Things began to change in the 1870s, when railroad magnate Johns Hopkins donated funds for the founding of a research university in Baltimore. For the mathematics chair at the new Johns Hopkins University, university president Daniel Coit Gilman wisely chose James Joseph Sylvester (1814-1897), a prominent English mathematician. 2

The fact that a world-class mathematician like Sylvester was willing, at the age of 62, to take a position at a fledgling university in America deserves some explanation. Sylvester had always been underemployed in England, despite his mathematical talent, because he was a Jew. Although he was educated at Cambridge and excelled in mathematics there, he had not been allowed to receive a degree because he would not take the Christian oath that was then a graduation requirement. After working briefly as a physics professor at University College London, Sylvester had spent years as an actuary and lawyer before finally landing a mathematics position in 1855 at the Royal Military Academy in Woolwich. The substantial teaching duties at Woolwich left Sylvester with less time for research than he would have liked, but at least he finally had a job in his chosen profession.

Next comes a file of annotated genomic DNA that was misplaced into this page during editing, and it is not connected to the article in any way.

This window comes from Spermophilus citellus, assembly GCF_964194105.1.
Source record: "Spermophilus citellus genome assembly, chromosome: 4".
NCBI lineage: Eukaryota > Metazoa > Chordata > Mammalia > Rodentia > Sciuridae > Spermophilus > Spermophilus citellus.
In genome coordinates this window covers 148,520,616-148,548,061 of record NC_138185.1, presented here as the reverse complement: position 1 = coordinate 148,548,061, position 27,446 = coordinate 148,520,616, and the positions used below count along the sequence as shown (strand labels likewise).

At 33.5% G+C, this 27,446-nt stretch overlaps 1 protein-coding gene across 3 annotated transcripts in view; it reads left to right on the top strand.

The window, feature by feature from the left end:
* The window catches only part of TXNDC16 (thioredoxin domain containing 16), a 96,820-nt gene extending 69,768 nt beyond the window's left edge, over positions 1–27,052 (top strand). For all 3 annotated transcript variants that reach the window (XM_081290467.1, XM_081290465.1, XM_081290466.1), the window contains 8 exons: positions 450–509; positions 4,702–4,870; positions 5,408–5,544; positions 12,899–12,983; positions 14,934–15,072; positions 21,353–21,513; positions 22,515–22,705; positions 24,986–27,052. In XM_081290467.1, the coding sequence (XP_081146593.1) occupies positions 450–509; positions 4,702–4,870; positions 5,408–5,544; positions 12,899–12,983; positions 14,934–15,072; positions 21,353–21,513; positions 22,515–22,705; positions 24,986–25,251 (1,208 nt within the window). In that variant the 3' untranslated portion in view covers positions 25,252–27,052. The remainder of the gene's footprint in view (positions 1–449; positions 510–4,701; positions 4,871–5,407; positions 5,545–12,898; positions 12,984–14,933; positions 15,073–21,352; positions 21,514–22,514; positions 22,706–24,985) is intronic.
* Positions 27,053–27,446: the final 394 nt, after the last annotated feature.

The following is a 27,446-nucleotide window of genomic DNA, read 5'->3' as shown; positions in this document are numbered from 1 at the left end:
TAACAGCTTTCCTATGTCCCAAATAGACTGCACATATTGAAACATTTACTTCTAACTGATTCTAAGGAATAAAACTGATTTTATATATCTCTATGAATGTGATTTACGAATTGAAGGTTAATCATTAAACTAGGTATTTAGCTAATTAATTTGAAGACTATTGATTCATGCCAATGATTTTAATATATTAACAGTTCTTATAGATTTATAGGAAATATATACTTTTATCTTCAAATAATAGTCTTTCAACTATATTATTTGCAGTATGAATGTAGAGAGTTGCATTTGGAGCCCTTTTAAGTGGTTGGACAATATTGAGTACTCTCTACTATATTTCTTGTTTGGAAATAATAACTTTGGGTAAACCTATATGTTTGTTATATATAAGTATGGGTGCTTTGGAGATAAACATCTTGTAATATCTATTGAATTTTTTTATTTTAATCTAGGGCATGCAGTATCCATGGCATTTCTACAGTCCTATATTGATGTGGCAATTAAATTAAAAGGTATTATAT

Sylvester remained at Woolwich until 1870, when he reached the retirement age at the Royal Military Academy. When the job offer came from Gilman, he had been living in retirement in London for six years. He was glad to finally land a research position worthy of his considerable talents.

Gilman's willingness to hire a Jewish mathematician paid off. At Johns Hopkins, Sylvester founded the American Journal of Mathematics, the first mathematical research journal in the United States. He gave his students valuable hands-on research experience, and a number of them went on to earn PhDs. Although Sylvester spent only six years in Baltimore before returning to England, he provided American mathematics with a much-needed boost.

Over the next fifty years, the United States made great strides in mathematical research, but Germany was still the world's mathematical hub. Everything changed, however, when Hitler came to power in Germany. During the 1930s Europe's greatest scientists and mathematicians, many of them Jewish, fled the Nazis and found a place of asylum in the United States. America's universities received the exiles with open arms. These great minds, in turn, rewarded America's hospitality by helping to win the Second World War and training a new generation of scholars. Largely as a result of its hospitality and philosemitism, the United States emerged from the war as the international leader in mathematical and scientific research. Today budding mathematicians come from around the world to study mathematics in America's graduate schools.

The rise of American mathematics stands as a striking example of the continuing relevance of the ancient promise to Abraham. I hope that in the future, more nations and individuals will heed the words of Gen. 12:3. When Israel is blessed by all the nations, then all the nations will be blessed.


1See the article ``Those who curse the Jews and those who bless them ... '', at http://christianactionforisrael.org/antiholo/curse.html .

2See http://www-history.mcs.st-and.ac.uk/history/Biographies/Sylvester.html for a short biography of Sylvester.

Issue 13